In previously conducted controlled trials, virtually all research trials suffered from methodological limitations. There are some difficulties when conducting acupuncture trials.  For example, while EBM aims to establish the most appropriate treatment for large populations with the same clinical condition, the traditional concept of acupuncture is to establish treatment principles for each individual patient rather than disease populations. Another difficulty is the issue of an adequate control group and blinding both practitioners and patients when conducting a clinical trial of acupuncture. Unlike the double-blind drug trials, it is hard to blind the practitioners and patients in an acupuncture study. There have been many acupuncture trials using “sham” acupuncture, however, “sham” acupuncture used in many previous studies are not considered physiologically inert (it means there are potential therapeutic effects). Readers of those previous studies need to be fully aware of this fact, when interpreting the outcome of studies, in particular if a study found no statistical difference between the acupuncture group and the “sham” acupuncture group. In recent years, different types of placebo acupuncture needles have been invented.7-9 Single-blind 10 11 and even double-blind 12 studies are claimed to be possible using those placebo needles, however there are some considerable therapeutic limitations and restrictions involved with those needles.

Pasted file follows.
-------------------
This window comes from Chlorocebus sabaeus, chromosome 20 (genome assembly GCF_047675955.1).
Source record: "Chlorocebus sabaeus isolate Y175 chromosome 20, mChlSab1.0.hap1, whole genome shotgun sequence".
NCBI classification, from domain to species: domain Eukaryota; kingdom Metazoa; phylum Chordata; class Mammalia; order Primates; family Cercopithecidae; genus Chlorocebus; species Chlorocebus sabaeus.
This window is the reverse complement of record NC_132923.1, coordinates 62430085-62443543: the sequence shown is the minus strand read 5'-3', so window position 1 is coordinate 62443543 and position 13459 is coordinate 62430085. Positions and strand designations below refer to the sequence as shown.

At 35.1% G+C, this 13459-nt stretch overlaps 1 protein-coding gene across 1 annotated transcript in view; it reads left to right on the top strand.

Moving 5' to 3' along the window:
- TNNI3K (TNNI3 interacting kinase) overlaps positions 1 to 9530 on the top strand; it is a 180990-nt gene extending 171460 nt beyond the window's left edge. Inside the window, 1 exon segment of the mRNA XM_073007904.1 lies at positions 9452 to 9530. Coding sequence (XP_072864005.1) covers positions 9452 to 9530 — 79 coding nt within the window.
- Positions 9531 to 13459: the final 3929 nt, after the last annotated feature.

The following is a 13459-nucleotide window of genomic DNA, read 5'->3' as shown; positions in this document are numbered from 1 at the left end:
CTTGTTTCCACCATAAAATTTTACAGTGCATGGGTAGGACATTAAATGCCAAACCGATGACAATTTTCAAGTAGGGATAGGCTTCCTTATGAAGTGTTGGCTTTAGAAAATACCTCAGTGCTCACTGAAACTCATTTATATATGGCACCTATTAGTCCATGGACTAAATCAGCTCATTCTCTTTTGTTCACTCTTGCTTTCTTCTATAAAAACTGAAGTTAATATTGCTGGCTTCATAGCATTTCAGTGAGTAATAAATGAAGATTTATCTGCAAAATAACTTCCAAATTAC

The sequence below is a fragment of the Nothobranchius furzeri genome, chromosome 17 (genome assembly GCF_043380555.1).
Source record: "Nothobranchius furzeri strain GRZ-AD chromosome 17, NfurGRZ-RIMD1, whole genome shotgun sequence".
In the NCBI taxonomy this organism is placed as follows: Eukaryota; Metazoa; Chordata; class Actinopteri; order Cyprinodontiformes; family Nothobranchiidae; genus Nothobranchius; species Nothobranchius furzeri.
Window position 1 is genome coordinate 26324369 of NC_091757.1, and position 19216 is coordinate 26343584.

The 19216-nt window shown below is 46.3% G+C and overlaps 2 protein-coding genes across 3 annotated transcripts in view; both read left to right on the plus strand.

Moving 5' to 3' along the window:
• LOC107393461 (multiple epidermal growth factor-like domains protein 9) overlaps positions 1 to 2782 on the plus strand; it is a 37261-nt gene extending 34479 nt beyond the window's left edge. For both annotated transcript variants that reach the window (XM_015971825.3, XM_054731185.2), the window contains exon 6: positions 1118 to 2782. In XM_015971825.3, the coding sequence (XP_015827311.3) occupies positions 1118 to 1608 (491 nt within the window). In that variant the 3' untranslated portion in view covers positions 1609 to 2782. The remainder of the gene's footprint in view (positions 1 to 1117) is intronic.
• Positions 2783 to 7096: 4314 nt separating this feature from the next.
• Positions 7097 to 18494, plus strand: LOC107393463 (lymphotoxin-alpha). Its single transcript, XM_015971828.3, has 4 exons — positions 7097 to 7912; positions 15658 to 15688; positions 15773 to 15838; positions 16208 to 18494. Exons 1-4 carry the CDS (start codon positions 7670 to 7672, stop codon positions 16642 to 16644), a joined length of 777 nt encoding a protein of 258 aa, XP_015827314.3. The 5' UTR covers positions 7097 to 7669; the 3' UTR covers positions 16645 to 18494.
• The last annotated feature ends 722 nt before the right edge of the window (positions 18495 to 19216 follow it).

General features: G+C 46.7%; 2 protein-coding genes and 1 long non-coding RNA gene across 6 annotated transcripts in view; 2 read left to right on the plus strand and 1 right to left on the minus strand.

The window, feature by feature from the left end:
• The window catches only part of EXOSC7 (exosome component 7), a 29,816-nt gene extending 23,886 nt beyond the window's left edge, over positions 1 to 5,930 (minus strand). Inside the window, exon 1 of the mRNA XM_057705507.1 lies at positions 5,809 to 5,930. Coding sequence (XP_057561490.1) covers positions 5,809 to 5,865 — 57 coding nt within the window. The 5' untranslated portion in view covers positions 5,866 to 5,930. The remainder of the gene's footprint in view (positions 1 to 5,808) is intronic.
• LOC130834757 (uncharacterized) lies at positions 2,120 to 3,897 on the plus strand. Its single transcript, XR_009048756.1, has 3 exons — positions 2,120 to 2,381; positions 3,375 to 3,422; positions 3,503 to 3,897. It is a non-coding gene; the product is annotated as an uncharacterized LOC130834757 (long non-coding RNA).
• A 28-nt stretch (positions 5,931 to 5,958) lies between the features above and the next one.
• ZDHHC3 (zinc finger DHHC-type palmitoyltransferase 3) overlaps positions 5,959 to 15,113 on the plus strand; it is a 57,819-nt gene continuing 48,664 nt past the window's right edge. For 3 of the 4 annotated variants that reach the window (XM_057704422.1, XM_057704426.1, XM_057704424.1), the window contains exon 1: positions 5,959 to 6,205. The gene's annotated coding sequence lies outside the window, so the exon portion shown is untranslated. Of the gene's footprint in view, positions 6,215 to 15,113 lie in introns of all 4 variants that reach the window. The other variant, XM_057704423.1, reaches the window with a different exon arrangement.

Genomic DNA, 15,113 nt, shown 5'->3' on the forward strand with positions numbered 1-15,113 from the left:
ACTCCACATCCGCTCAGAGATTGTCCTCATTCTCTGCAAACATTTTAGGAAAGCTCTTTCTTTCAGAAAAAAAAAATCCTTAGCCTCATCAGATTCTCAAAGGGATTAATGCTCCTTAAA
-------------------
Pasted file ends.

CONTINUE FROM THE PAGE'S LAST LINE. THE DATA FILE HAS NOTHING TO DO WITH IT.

Keeping in mind various issues surrounding acupuncture studies, it is still essential to conduct research and produce quality evidence. However, there is a need for utilizing new or modified research designs that can accommodate the unique, individually oriented nature of non-drug intervention such as acupuncture. Some research methodologies that are considered suitable for acupuncture studies are using stratified randomization according to each patients’ traditional East Asian medicinal diagnosis patterns. In addition, study design such as n-of-1 trial, which considers an individual’s unique characteristics, as well as their responses to interventions.13 14 Thus far this experimental design has primarily been used in psychology but its usage has been recently expanded and utilized in acupuncture research trials.15 16 An outcome of the n-of-1 RCT is considered high quality evidence. However the experimental design can be utilized only for patients that exhibit certain chronic conditions.  It is not a suitable design to evaluate the efficacy of acupuncture for acute or episodic types of conditions.